Dallas Morning New
Thursday’s Supreme Court ruling in favor of the Dallas-based Inclusive Communities Project means Texas must change subsidized-housing formulas that have contributed mightily to creating problems such as this city’s north-south gap. No longer can federally subsidized low-income housing projects be placed in poor communities simply because that’s where it’s cheapest to build.
This case has been working its way through the court system since 2008, ever since Inclusive Communities challenged the way the Texas Department of Housing and Community Affairs awards tax credits to affordable housing developers. Inclusive Communities argued that the process was discriminatory because it gave too much weight to cheap locations where minorities are already heavily concentrated.
Nowhere are the effects of such decisions more evident than in Dallas, where tax-credit housing projects have, for decades, been concentrated south of Interstate 30 and the Trinity River. Cheap land in this part of the city helped developers stay within their budgets and maximize profits.
As Inclusive Communities has demonstrated in court, the cheapest land tends to be in areas where crime is high or where property has been environmentally tainted by lead smelters or other industrial polluters. The state’s tax-credit system effectively forced poor people to live in neighborhoods with the weakest schools and criminal or environmental dangers.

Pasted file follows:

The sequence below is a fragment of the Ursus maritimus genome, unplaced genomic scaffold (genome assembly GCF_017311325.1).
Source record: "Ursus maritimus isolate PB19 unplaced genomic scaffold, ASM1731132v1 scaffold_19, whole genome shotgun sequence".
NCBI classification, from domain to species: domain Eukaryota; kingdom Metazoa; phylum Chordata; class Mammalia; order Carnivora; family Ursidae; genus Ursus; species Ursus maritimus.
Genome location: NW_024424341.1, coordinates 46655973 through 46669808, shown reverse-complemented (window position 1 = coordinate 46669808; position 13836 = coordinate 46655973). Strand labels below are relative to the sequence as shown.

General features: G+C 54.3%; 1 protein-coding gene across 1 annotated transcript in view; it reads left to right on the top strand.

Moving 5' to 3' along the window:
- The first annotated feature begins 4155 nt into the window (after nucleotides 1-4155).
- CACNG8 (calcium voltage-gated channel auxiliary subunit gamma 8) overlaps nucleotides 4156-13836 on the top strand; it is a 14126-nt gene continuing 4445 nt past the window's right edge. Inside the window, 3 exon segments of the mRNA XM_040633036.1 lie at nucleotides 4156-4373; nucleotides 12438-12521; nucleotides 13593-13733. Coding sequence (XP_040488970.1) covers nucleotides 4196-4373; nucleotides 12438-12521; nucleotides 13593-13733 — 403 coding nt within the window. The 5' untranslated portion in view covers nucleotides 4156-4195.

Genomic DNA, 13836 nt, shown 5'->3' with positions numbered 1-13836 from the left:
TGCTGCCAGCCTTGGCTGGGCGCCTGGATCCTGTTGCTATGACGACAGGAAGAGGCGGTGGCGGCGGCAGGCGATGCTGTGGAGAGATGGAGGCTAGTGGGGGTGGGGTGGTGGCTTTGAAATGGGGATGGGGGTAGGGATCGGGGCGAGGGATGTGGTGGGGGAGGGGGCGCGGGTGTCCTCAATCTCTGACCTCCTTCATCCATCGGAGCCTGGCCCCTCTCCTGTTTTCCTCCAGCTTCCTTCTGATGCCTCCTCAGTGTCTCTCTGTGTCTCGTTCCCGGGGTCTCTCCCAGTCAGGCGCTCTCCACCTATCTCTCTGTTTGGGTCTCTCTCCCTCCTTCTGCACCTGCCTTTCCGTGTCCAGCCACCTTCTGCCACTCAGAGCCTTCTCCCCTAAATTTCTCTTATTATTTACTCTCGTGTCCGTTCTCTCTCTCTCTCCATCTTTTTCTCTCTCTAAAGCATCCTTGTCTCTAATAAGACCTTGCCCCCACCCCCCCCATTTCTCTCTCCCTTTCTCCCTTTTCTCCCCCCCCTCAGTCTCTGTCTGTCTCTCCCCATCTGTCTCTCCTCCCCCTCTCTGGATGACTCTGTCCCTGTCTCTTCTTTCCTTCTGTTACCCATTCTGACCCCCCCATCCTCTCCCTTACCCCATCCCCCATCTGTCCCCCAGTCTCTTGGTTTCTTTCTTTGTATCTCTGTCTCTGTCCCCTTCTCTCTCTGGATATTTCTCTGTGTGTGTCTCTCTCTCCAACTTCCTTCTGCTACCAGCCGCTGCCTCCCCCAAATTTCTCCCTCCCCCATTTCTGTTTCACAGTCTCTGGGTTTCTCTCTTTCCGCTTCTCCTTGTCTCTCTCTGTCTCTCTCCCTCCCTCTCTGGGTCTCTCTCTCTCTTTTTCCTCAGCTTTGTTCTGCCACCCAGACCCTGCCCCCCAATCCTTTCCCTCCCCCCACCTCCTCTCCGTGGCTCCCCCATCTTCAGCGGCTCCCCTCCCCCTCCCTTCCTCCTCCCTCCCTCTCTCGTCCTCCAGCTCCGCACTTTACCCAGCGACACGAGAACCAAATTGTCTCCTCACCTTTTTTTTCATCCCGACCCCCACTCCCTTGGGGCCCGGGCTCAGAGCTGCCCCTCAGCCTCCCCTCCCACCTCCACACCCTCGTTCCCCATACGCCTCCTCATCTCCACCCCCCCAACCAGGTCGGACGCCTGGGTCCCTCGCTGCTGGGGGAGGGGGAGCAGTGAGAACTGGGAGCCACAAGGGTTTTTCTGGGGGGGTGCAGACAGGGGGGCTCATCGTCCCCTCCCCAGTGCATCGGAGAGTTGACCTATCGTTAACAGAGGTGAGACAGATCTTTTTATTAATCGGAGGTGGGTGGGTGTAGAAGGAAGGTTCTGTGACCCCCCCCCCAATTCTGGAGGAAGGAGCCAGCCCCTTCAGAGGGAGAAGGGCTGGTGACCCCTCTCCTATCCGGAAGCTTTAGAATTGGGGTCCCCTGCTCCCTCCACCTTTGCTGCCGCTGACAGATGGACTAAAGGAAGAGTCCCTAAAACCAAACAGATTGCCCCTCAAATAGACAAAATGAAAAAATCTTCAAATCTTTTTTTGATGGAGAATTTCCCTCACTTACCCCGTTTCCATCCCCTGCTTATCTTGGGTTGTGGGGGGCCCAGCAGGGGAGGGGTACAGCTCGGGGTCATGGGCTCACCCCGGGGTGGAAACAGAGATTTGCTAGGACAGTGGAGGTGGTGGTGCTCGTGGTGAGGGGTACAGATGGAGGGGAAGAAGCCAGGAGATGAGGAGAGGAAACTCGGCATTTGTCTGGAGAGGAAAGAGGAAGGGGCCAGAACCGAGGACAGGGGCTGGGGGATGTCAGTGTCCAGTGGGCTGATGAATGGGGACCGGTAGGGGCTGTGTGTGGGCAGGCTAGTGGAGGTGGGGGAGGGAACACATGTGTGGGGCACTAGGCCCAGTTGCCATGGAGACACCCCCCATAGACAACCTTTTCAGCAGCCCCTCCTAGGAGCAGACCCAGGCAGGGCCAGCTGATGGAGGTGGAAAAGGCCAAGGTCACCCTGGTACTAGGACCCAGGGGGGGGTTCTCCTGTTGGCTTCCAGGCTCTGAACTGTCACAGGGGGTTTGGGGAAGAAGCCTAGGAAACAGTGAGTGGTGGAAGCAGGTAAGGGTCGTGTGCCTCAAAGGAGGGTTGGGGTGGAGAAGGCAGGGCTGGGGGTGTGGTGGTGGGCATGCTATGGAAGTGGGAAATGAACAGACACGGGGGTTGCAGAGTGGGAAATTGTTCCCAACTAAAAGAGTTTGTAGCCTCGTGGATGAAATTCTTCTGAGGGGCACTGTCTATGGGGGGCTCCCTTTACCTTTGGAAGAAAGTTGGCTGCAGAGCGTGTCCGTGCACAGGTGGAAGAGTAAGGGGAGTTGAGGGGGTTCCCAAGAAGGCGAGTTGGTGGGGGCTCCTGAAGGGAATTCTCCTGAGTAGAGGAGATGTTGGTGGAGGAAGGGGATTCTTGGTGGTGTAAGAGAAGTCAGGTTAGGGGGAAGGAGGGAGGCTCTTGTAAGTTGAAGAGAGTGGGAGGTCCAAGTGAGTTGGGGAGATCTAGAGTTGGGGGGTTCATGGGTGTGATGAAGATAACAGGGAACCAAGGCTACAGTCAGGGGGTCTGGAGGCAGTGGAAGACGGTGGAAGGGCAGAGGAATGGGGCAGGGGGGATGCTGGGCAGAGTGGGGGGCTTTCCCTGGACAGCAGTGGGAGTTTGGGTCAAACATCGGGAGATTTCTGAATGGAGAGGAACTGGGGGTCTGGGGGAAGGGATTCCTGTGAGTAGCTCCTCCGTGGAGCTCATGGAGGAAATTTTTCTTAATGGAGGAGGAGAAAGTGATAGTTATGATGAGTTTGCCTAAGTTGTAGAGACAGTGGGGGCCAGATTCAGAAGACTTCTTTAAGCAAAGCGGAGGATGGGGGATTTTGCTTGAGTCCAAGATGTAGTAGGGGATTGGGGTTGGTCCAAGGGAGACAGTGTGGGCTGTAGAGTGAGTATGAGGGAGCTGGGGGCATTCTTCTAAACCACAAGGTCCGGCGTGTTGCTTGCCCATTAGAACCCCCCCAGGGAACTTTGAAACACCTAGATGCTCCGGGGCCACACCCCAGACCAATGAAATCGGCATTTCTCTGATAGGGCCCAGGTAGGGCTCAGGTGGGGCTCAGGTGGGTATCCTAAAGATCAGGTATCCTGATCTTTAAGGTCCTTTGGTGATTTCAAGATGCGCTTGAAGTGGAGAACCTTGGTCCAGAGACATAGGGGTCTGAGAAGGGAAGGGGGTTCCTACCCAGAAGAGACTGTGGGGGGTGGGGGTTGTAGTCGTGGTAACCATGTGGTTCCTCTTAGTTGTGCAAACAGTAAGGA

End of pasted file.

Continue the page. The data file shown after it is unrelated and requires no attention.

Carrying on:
Since minority families were the ones most severely affected, the process was clearly discriminatory.
This practice has contributed to skewed development between northern and southern Dallas, helping dampen land values and ensure that minorities and poor people remain concentrated in the south. As land values kept escalating in northern Dallas and the suburbs, developers found fewer and fewer options to disperse their affordable housing projects to locations outside of existing poor, minority-dominated areas.
At issue before the Supreme Court was whether Inclusive Communities had to prove a clear discriminatory intent or merely demonstrate the “disparate impact” of the state housing department’s tax-credit awards.
The court ruled appropriately that a discriminatory impact, intentional or not, was sufficient.
What happens next? That’s where things get complicated. Southern Dallas has an existing stock of affordable housing that is aging rapidly and needs to be replaced or upgraded. And many leaders in the southern half of the city remain firm supporters of tax-credit housing as an urban-renewal solution.
Thursday’s ruling means the state must find better ways to disperse its tax-credit developments into more affluent areas, even if existing residents are adamantly opposed to it, while also ensuring that urban renewal in southern Dallas isn’t impeded because of lack of funding.
For poor people, this means a much-needed expansion of geographic choices for housing. For developers, however, it means slimmer profit margins and probably reduced incentives to get into the low-income housing market.
Let’s hope this doesn’t become a pyrrhic victory for the poor.